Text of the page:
Ohhh . . . my heart is hurting tonight. This evening Jafta opened up about how he feels being the only brown person in our family, and it was devastating. He’s really never commented about it before, and we try to keep the dialogue open. But tonight he said the following,
Mommy, I don’t like my brown skin. I want it to be white.I want to take my skin off.
I don’t want this hair. I want hair like daddy.
I want to fix my skin so it will be white.
I want my skin to look like yours and daddy’s and India’s
and then, worst of all:
I tried so hard to listen, to keep from overreacting, to be empathetic, and to tell him how much I love him and his brown skin. But it was obvious that he has a lot of pent up feelings about this. I’ve wondered . . . especially watching the way he interacts with other kids sometimes. But tonight he left no question.
I am totally torn up about it. What do I do? We’ve read the books and followed the advice . . . but I’m just so sad because I know that there is inevitable grief in adoption, and this is a part of his life experience as a transracial adoptee. I WANT TO FIX IT. I want to protect him from pain. I don’t want him to be sad. I want him to feel special and loved and secure and confident.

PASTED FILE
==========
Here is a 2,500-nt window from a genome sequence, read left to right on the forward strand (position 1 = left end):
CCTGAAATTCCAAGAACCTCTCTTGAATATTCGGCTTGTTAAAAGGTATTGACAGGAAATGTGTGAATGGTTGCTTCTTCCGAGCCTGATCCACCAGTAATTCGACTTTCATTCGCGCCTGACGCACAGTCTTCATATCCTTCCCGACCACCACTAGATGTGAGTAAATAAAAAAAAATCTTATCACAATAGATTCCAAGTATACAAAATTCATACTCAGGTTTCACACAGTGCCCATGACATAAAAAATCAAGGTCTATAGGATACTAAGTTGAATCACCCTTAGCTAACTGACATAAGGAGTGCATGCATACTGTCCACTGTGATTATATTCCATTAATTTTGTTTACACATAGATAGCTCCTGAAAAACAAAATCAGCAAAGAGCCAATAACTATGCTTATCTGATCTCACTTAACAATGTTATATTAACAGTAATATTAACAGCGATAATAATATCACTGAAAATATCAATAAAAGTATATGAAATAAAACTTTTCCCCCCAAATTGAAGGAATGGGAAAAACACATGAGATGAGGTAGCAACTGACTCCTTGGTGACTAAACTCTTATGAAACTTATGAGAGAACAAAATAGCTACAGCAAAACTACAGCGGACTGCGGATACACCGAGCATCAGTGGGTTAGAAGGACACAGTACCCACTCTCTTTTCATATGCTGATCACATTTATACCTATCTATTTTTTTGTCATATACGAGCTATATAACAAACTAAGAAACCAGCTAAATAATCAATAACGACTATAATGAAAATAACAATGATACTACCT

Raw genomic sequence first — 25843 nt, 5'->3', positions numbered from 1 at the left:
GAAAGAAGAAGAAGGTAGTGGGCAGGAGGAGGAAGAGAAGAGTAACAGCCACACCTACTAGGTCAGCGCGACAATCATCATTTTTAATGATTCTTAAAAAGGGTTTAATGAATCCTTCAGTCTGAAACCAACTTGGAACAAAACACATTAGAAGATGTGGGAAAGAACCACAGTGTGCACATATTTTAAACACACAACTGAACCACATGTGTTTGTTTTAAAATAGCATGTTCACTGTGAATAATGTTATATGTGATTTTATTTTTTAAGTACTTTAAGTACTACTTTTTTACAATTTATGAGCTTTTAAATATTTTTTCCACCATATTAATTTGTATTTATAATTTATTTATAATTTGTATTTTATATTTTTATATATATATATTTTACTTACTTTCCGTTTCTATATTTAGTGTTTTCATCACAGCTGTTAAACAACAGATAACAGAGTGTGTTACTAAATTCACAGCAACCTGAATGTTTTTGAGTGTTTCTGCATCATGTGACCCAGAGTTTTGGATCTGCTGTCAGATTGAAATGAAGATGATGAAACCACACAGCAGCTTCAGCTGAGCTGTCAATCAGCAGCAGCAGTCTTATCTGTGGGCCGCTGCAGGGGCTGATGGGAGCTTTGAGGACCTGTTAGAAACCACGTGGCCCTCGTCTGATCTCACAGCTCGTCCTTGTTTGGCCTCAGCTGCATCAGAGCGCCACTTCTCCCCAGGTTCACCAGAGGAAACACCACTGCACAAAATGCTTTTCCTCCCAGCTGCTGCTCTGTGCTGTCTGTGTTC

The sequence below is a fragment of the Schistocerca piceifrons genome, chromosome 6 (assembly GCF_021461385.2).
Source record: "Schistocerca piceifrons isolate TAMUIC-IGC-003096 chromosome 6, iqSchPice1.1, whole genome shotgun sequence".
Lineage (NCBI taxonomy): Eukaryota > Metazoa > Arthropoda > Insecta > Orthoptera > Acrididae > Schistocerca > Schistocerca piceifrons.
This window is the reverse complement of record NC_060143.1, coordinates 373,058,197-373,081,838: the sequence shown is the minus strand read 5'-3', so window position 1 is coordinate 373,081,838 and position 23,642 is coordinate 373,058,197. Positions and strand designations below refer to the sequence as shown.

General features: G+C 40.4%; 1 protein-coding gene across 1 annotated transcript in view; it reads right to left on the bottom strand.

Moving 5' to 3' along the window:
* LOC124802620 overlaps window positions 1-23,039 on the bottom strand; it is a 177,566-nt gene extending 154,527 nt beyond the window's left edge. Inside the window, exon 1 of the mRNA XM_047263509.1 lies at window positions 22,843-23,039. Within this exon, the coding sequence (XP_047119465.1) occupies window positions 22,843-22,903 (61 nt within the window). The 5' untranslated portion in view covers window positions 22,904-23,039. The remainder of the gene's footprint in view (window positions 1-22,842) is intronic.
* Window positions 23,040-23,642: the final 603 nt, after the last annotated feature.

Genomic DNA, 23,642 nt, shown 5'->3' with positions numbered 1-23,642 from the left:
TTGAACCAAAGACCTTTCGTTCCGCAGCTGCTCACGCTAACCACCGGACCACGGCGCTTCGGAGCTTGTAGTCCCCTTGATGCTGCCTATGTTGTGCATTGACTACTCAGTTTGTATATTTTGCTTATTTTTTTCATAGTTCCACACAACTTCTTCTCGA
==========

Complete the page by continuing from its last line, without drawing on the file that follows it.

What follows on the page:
Mark and I talked about it for a long time tonight. Well, Mark talked. I sobbed and made word-like noises through my ugly-cry face. We were evaluating what we could do differently, if we’ve made a mis-step somewhere. We considered again, if we need to move to Austin, or Haiti, or a place with more diversity than Orange County. But we were mostly just hurting for our little boy.
It’s so discouraging, too, that we want so badly to give him a sibling who looks like him. I wish so much that our Haiti adoption was not taking so long. I hate that he feels so alone in our family. I wish that he had just one face to identify with in our home.
UGGGHHHHH. Feeling sad tonight, and wishing I knew the answer.